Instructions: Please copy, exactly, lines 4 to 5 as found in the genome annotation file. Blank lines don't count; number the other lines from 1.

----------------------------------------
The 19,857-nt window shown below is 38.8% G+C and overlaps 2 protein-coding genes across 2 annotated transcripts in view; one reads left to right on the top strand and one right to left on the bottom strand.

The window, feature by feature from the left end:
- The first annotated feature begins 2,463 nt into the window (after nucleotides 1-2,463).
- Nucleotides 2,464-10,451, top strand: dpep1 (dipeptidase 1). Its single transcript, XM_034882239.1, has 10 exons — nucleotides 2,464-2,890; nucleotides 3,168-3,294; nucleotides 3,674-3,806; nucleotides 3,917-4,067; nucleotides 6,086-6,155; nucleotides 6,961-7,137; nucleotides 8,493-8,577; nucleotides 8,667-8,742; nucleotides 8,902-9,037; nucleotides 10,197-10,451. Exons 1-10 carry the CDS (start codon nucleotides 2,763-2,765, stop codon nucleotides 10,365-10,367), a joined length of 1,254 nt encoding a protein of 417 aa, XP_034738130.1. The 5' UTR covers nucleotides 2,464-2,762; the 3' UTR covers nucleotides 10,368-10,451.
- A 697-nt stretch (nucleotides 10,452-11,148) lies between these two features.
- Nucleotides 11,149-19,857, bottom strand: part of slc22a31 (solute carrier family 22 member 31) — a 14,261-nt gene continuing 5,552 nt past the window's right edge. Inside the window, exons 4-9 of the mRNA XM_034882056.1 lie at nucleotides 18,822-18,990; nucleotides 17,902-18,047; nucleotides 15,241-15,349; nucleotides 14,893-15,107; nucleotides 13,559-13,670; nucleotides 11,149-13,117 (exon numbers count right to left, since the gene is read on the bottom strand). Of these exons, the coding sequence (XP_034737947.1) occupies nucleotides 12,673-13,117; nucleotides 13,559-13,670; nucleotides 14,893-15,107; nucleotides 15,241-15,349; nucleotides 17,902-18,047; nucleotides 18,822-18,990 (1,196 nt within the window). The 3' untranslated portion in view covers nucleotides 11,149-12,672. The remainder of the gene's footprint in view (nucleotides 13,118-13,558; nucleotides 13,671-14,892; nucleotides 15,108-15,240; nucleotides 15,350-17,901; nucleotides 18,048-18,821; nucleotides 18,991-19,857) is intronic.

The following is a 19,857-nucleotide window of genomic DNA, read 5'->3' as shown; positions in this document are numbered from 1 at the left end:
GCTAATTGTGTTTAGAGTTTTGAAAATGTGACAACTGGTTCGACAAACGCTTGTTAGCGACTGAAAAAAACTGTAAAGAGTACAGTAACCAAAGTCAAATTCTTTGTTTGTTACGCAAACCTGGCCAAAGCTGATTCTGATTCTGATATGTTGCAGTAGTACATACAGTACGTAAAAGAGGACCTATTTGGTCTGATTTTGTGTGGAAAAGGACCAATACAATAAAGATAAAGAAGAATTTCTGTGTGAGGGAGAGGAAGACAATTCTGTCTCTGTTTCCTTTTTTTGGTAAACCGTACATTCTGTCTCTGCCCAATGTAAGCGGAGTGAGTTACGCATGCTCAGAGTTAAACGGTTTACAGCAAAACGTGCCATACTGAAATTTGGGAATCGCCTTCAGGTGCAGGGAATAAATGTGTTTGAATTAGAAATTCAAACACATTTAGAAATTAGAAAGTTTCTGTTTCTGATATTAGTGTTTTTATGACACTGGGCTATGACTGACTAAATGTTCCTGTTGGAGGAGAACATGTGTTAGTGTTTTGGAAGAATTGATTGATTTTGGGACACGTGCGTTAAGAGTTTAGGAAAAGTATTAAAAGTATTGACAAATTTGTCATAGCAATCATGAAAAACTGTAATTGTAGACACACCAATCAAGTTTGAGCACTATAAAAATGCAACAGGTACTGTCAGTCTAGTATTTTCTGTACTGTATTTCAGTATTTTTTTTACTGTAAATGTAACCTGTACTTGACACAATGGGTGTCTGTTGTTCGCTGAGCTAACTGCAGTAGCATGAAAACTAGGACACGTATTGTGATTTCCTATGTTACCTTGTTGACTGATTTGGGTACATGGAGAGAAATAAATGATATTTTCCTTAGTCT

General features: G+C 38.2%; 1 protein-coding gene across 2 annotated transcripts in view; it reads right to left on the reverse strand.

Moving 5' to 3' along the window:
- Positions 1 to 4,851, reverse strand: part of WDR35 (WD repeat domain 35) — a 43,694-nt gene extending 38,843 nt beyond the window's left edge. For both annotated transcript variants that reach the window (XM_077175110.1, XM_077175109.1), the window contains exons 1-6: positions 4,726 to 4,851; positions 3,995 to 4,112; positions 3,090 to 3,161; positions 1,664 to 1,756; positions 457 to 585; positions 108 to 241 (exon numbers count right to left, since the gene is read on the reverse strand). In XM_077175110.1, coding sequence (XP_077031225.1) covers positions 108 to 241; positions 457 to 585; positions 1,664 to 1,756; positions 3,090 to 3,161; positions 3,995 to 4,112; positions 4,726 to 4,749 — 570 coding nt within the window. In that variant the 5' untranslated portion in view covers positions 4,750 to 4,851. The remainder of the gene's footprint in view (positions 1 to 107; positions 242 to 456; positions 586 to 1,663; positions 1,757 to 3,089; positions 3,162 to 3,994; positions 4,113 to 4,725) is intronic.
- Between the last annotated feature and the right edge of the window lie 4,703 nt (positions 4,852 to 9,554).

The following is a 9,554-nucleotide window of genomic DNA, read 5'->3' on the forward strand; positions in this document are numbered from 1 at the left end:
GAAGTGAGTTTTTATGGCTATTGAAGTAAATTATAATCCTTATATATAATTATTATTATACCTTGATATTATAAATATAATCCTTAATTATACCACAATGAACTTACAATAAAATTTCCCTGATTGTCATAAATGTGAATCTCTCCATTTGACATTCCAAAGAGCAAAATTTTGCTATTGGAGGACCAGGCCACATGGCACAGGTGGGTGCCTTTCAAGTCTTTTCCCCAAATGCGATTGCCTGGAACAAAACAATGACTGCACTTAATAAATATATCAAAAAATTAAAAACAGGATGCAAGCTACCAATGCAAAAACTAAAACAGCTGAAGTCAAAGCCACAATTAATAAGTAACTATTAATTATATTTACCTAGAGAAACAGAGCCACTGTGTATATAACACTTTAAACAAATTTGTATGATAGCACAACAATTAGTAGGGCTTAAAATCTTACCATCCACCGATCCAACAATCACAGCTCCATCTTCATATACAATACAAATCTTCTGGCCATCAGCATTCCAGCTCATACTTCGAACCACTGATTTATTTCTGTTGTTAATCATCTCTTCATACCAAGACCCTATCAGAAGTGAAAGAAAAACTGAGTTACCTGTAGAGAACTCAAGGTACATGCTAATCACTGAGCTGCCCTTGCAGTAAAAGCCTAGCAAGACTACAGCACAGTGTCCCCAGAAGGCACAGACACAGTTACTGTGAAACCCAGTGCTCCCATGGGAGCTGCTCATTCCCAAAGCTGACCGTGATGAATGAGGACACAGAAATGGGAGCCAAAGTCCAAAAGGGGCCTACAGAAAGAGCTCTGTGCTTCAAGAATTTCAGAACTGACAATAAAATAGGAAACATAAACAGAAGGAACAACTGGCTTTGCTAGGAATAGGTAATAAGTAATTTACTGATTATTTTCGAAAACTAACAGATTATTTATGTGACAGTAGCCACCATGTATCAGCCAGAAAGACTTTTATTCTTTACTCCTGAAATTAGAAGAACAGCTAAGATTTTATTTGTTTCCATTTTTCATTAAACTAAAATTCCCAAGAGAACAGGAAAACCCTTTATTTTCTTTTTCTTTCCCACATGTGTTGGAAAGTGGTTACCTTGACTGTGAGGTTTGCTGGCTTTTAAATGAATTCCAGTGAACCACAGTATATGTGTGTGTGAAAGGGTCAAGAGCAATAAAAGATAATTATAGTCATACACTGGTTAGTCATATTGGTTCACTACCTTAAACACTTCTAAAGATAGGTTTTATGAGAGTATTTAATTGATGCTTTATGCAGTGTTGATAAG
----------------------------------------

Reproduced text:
- Nucleotides 2,464-10,451, top strand: dpep1 (dipeptidase 1). Its single transcript, XM_034882239.1, has 10 exons — nucleotides 2,464-2,890; nucleotides 3,168-3,294; nucleotides 3,674-3,806; nucleotides 3,917-4,067; nucleotides 6,086-6,155; nucleotides 6,961-7,137; nucleotides 8,493-8,577; nucleotides 8,667-8,742; nucleotides 8,902-9,037; nucleotides 10,197-10,451. Exons 1-10 carry the CDS (start codon nucleotides 2,763-2,765, stop codon nucleotides 10,365-10,367), a joined length of 1,254 nt encoding a protein of 417 aa, XP_034738130.1. The 5' UTR covers nucleotides 2,464-2,762; the 3' UTR covers nucleotides 10,368-10,451.
- A 697-nt stretch (nucleotides 10,452-11,148) lies between these two features.